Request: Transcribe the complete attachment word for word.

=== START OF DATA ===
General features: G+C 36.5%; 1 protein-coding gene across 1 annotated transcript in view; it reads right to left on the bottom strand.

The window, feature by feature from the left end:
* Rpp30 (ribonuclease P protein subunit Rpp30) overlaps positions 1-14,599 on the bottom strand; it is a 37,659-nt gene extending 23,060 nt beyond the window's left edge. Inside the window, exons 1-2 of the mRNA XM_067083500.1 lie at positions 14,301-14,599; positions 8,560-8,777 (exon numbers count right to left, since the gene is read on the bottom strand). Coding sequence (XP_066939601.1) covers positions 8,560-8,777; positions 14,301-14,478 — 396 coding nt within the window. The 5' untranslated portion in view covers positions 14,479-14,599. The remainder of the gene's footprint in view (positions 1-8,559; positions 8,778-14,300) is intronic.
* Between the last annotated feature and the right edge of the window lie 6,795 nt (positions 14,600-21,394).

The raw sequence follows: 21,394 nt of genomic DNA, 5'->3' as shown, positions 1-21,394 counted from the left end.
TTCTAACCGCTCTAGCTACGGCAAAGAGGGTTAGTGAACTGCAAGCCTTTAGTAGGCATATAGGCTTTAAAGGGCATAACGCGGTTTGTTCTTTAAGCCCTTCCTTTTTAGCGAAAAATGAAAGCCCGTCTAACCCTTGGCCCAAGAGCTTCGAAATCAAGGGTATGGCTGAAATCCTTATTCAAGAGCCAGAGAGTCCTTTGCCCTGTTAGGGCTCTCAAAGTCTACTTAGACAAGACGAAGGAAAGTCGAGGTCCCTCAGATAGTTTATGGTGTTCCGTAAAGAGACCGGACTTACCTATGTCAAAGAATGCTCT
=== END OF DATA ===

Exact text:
General features: G+C 36.5%; 1 protein-coding gene across 1 annotated transcript in view; it reads right to left on the bottom strand.

The window, feature by feature from the left end:
* Rpp30 (ribonuclease P protein subunit Rpp30) overlaps positions 1-14,599 on the bottom strand; it is a 37,659-nt gene extending 23,060 nt beyond the window's left edge. Inside the window, exons 1-2 of the mRNA XM_067083500.1 lie at positions 14,301-14,599; positions 8,560-8,777 (exon numbers count right to left, since the gene is read on the bottom strand). Coding sequence (XP_066939601.1) covers positions 8,560-8,777; positions 14,301-14,478 — 396 coding nt within the window. The 5' untranslated portion in view covers positions 14,479-14,599. The remainder of the gene's footprint in view (positions 1-8,559; positions 8,778-14,300) is intronic.
* Between the last annotated feature and the right edge of the window lie 6,795 nt (positions 14,600-21,394).

The raw sequence follows: 21,394 nt of genomic DNA, 5'->3' as shown, positions 1-21,394 counted from the left end.
TTCTAACCGCTCTAGCTACGGCAAAGAGGGTTAGTGAACTGCAAGCCTTTAGTAGGCATATAGGCTTTAAAGGGCATAACGCGGTTTGTTCTTTAAGCCCTTCCTTTTTAGCGAAAAATGAAAGCCCGTCTAACCCTTGGCCCAAGAGCTTCGAAATCAAGGGTATGGCTGAAATCCTTATTCAAGAGCCAGAGAGTCCTTTGCCCTGTTAGGGCTCTCAAAGTCTACTTAGACAAGACGAAGGAAAGTCGAGGTCCCTCAGATAGTTTATGGTGTTCCGTAAAGAGACCGGACTTACCTATGTCAAAGAATGCTCT